The verdict: Thumbs down

Round 4 – 49ers trade away No. 111 overall selection: OK, so it's getting a little late to find prospects that have a better than hit/miss shot to help the team now and into the future as key contributors, but the Niners still have time to land an OT/DB/Pass rusher that might be able to fill the bill at this spot, right? Wrong. This selection also was traded away to Carolina, packaged with the team's second-rounder to get that 2010 first-rounder from the Panthers. That ought to do the 49ers a whole lot of good when they're looking to improve their team next season, but it doesn't do much this year from a team that might be just a player or two away from making a serious playoff push.
The verdict: Thumbs down

Round 5 – LB Scott McKillop: Our initial reaction after giving McKillop's credentials the quick eye test was there is nothing particularly impressive about this pick, but that changed after closer inspection and what we had to hear around the building today from Niners insiders and other analysts about what this scrappy guy brings to the table. He was ultra-productive at a big-time college program, and while that doesn't always translate to NFL success for an inside linebacker, McKillop is a guy who can get to the football and seems to fit in with what the 49ers are trying to accomplish defensively. He's a sell-out performer who can help on special teams and has potential to eventually be the guy that's lining up regularly next to Patrick Willis in the middle of San Francisco's 3-4 defense. Mel Kiper Jr. rates McKillop as the fifth-best inside linebacker in the draft, and if that turns out to be the case, he's not a bad get at this spot.
The verdict: Thumbs up

Round 5b – QB Nate Davis: Wow. There's not much not to like about landing a quarterback prospect such as Davis this late in the draft with the No. 171 overall selection. There once was talk during the 2008 college season that Davis could be a first-round selection, perhaps even one of the top quarterbacks selected. His stock has plummeted since then for various reasons, but his learning disability doesn't appear to be the impediment some think it will be at the NFL level. Davis has a big arm and several of the characteristics necessary to make it as a starting NFL quarterback. He'll have some time to develop with the 49ers committed to Shaun Hill and Alex Smith this year, and the team will have a chance to see if it has something in Davis by the 2010 season. Plus, it's always good to draft a quarterback for a team that has some lingering uncertainty at the position, and this guy has high value and potential for a late fifth-round prospect. We really like this pick for the 49ers, especially at this spot, and we're sure they do too.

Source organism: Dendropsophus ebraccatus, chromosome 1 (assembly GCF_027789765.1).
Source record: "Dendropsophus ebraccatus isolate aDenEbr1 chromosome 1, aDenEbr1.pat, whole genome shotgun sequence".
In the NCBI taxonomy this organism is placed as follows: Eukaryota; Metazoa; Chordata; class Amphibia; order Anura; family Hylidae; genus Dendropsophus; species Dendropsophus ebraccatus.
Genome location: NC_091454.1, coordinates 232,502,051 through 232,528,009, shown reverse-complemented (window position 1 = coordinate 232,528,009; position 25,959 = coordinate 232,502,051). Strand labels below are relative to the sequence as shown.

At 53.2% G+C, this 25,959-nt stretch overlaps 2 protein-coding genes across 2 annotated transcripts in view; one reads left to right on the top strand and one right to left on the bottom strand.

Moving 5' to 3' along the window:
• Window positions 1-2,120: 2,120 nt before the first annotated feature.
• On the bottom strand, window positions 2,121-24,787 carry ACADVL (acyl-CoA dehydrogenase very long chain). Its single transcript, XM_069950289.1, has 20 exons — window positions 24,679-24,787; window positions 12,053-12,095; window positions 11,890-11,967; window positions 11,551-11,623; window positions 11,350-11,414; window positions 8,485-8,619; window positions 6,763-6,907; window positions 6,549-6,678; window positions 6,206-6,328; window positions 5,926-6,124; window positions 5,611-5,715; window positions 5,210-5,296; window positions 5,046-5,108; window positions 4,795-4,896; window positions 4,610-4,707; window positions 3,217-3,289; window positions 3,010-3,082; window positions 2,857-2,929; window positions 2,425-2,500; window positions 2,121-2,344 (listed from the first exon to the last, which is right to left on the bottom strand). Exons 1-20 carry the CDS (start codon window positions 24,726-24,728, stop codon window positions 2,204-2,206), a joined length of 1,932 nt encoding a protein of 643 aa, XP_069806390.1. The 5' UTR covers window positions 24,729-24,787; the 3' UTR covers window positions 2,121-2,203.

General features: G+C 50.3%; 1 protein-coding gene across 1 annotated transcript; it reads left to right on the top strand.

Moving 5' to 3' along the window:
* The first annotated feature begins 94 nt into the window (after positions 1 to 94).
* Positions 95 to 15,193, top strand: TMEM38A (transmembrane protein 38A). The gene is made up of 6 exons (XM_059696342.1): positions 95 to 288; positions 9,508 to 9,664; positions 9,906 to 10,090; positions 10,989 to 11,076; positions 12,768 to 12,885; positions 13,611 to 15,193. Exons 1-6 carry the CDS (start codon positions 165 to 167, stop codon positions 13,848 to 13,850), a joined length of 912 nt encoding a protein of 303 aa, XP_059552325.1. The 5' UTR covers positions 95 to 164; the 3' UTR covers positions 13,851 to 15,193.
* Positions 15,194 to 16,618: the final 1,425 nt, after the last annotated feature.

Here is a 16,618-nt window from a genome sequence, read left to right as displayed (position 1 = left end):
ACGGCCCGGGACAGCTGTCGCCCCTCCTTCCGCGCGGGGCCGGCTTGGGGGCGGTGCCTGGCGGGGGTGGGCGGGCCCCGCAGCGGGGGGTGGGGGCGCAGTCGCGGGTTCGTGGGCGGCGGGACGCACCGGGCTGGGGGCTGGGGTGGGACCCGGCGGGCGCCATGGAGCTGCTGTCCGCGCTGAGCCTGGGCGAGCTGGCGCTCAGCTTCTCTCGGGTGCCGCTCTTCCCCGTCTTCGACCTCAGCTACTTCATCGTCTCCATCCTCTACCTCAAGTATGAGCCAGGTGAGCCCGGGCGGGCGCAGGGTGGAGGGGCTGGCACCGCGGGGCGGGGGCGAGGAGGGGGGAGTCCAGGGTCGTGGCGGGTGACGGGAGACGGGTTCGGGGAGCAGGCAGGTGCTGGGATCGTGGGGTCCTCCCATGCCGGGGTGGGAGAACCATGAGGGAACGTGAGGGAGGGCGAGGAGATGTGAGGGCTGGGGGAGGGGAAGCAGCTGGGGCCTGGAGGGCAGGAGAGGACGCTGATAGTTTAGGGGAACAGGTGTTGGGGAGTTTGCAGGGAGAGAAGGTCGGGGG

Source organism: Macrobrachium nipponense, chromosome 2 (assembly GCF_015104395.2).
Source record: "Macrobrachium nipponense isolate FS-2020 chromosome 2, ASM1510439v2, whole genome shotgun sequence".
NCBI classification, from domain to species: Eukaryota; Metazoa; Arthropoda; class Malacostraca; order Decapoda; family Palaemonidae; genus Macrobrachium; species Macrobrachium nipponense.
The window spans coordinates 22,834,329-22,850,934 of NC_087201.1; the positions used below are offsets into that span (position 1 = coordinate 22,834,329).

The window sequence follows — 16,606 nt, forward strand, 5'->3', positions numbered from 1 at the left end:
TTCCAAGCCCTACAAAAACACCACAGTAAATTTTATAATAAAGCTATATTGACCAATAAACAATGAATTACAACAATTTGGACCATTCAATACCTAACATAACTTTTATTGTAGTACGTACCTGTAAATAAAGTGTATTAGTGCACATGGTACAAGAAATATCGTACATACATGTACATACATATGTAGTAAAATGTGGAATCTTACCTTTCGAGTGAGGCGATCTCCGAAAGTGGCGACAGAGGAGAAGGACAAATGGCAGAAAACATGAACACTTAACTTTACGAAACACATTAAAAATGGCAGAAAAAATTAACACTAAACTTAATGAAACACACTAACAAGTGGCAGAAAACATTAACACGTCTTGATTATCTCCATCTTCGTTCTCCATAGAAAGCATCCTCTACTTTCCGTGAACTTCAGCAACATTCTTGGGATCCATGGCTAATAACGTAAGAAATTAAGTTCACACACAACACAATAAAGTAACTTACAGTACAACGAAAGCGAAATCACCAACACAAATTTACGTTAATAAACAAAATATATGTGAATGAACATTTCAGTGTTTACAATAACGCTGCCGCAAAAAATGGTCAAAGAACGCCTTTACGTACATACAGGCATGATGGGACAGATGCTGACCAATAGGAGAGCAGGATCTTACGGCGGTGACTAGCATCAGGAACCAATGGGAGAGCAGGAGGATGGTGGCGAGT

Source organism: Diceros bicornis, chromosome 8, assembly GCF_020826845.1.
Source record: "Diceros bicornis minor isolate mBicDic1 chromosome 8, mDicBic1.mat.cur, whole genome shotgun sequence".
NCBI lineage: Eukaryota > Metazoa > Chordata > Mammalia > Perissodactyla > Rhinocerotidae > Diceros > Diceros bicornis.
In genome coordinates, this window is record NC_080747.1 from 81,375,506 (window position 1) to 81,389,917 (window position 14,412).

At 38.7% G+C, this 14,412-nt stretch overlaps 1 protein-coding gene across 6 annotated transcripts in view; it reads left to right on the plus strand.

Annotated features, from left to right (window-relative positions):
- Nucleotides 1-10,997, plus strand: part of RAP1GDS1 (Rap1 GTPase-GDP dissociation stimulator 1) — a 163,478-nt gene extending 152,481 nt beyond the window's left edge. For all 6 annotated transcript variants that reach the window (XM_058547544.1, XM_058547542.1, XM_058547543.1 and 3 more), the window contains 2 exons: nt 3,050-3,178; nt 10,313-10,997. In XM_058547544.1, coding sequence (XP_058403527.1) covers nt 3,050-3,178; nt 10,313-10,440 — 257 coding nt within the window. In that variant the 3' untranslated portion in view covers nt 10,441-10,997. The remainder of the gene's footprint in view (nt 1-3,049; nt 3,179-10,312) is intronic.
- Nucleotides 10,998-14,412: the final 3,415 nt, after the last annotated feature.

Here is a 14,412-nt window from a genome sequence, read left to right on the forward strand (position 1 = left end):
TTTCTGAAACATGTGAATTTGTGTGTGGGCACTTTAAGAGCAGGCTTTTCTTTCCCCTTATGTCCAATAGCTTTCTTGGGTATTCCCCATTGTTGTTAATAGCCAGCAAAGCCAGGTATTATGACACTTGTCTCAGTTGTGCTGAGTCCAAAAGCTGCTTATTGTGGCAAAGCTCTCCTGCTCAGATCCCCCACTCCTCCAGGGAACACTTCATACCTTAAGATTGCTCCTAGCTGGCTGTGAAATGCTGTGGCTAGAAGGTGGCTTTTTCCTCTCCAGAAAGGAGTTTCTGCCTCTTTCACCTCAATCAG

The verdict: Thumbs up

Round 6 – TE Bear Pascoe: This is always a good spot to find backup tight end prospects, and the 49ers got one here that appears to have some upside to not only fill the No. 3 role vacated when Billy Bajema signed with the Rams this month as a free agent, but perhaps be something a little more down the road. The word is that Pascoe has a mean streak in him as a blocker, and his college production as a receiver suggests he can do more than just throw his body around. The 49ers need to replace Bajema, so bringing in this guy at this spot gives them a good young prospect to be given first shot at the role. And besides, you have to love having a guy named Bear on your team, particularly when your head coach is one of the greatest Bears players of them all.